Focusing on the Ph.D.

During her tenure as dean of the Graduate School of Arts and Sciences (GSAS), from mid 2005 through last December, Theda Skocpol says, “I got a Ph.D. in what it means to be a university administrator in two and a half years.” Recognizing that the graduate-student experience can be far more diverse, isolated, and protracted than the undergraduate experience, Skocpol, who is Thomas professor of government and sociology, focused attention on graduate education as a whole in an effort to better ensure those students’ successful preparation for their future role as scholars.

• Time to degree. Early in her deanship, Skocpol recalled during a December conversation, she sought data on each of the separate Ph.D. programs—in particular, on how long it took students to complete classwork, their general examinations, and the dissertation. Such data had rarely been gathered, and even less frequently shared—despite national statistics indicating that fewer than half of humanities students complete the doctorate within 10 years. (The time to degree is typically longest in the humanities, where students may have to master multiple languages, and shortest in the sciences; social sciences fall in between.)

As of 2003-2004, according to the data, 8.5 percent of Harvard humanities and social-sciences Ph.D. candidates were beyond their eighth year of graduate study—suggesting problems in completing their programs that put at risk their own careers and faculty members’ investment in these advisees (plus hundreds of thousands of dollars of Harvard support). Skocpol talks about students getting “lost.” Departmental performance—when members of an entering cohort took their generals, for example—varied widely.

In response, GSAS took corrective action. Funding was secured for dissertation fellowships: a year of writing uninterrupted by teaching, provided students have completed chapters in hand by their sixth year (or sooner) and use the funds in their seventh (so the money isn’t an incentive to further delay). Nearly all applications for such fellowships were funded by the 2006-2007 academic year; only one-third had been funded two years earlier. (For other financial-aid news, see “Gains for Graduate Students,” page 58.)

Skocpol added a stick to that carrot: for each five students enrolled in a doctoral program beyond the eighth year, departments would lose an admission slot the next year. The policy was put in place in late 2005, to take effect 18 months later. Sixteen of 24 humanities and social-sciences departments were then at risk of losing 33 slots in total. A year later, 14 departments still faced losing 23 slots.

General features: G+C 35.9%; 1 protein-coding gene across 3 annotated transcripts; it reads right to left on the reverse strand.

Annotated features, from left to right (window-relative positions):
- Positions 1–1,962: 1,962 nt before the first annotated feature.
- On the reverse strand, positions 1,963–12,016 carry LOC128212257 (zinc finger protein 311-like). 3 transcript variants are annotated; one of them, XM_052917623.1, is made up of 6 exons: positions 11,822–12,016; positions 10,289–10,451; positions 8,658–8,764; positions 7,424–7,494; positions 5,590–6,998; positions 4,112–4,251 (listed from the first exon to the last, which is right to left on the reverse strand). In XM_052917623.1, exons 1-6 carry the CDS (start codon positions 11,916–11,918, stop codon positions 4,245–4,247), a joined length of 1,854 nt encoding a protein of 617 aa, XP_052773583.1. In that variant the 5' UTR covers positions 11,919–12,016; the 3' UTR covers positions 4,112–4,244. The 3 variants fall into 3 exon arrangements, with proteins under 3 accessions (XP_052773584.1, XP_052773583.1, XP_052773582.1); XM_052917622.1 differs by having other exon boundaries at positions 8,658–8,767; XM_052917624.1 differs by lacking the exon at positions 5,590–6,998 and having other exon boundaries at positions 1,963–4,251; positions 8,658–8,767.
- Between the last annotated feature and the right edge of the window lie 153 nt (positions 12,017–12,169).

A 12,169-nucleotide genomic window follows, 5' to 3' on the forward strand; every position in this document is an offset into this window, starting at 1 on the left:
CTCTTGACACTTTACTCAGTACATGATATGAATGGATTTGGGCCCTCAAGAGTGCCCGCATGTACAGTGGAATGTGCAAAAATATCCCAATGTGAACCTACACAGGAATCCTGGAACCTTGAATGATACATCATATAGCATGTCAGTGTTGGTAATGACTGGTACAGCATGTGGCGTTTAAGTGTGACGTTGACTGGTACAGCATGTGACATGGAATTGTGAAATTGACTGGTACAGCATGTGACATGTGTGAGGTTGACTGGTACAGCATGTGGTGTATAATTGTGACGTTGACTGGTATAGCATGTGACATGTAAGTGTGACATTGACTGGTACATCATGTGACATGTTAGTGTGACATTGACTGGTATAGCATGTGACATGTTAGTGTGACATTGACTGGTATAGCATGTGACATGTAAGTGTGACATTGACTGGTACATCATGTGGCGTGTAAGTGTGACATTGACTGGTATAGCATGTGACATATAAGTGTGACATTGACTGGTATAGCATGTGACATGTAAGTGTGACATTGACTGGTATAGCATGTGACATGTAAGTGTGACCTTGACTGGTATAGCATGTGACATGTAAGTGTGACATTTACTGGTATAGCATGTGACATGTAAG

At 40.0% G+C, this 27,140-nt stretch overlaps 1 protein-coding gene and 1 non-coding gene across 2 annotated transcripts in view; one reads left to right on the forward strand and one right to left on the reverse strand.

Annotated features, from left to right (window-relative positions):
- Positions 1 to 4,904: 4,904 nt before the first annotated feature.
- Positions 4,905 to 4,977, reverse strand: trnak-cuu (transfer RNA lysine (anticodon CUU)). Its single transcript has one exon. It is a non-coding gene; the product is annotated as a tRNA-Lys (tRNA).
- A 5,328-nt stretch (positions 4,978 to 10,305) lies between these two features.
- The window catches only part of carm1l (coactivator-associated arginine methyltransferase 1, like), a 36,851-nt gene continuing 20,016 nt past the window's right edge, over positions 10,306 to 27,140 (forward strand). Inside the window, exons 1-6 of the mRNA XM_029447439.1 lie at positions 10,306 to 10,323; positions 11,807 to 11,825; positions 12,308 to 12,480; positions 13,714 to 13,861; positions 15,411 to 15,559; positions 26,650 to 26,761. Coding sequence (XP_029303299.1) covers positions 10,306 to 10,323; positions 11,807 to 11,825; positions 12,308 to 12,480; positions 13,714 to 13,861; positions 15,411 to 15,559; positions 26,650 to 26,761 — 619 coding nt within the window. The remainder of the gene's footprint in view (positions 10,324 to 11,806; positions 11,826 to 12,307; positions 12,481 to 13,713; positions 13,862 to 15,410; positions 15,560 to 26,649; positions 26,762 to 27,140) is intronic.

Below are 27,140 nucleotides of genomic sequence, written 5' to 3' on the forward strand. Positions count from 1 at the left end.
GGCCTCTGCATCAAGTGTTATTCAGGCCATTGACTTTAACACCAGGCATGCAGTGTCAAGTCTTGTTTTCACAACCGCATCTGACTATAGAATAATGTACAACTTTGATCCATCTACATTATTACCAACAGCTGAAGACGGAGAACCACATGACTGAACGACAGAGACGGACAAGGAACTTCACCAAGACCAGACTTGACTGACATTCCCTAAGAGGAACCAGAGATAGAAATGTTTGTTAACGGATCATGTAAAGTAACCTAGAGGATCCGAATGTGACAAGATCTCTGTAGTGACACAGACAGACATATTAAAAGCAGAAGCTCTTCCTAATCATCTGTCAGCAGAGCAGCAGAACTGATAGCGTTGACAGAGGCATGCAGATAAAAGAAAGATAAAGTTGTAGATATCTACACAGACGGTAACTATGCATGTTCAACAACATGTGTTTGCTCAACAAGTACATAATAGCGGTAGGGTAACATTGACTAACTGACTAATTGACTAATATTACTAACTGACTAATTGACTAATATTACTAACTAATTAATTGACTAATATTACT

But in the end, only two departments lost a slot apiece, as faculty members and students found ways to work together to accelerate graduation. Harvard conferred 71 humanities doctorates in 2005, 82 in 2006, and 99 in 2007. In social sciences, the numbers were 95, 98, and 110 in the same years. By her final report to the Faculty of Arts and Sciences (FAS), Skocpol noted that the share of students still working on their degrees past the eighth year had declined to about 4.7 percent.

• Teacher training. Skocpol led an FAS task force that recommended multiple incentives to improve pedagogy—from more rigorous evaluation of teaching during tenure reviews to equal assessments of classroom work and research in professors’ salary reviews (see “Toward Top-Tier Teaching,” March-April 2007, page 63). Many of the measures await action, but GSAS has implemented those pertaining to teaching fellows. A program now promotes full English competency, during the first graduate year, for students whose native language is not English. Graduate assistants should now have better training, more regular relationships with faculty course heads, and “dossiers” documenting their teaching when they go on the academic job market.

• Setting policy. Skocpol created the Graduate Policy Committee (GPC) to advise the GSAS dean on policies and financial resources, and to review each doctoral program (as is routinely done for undergraduate concentrations). The committee stimulates faculty involvement from all the schools participating in Ph.D. programs; informally, its members have become peer advisers on best practices from across the University. Under the GPC’s aegis, the joint Ph.D. in science, technology, and management has been overhauled; FAS is about to approve a program in film and visual studies; and doctoral students, like undergraduates, now can pursue “secondary fields”—increasingly important as disciplines evolve.

In all, said Skocpol, despite fears that faculty colleagues could not cooperate or commit to innovations in graduate education, “That’s not what I found.”

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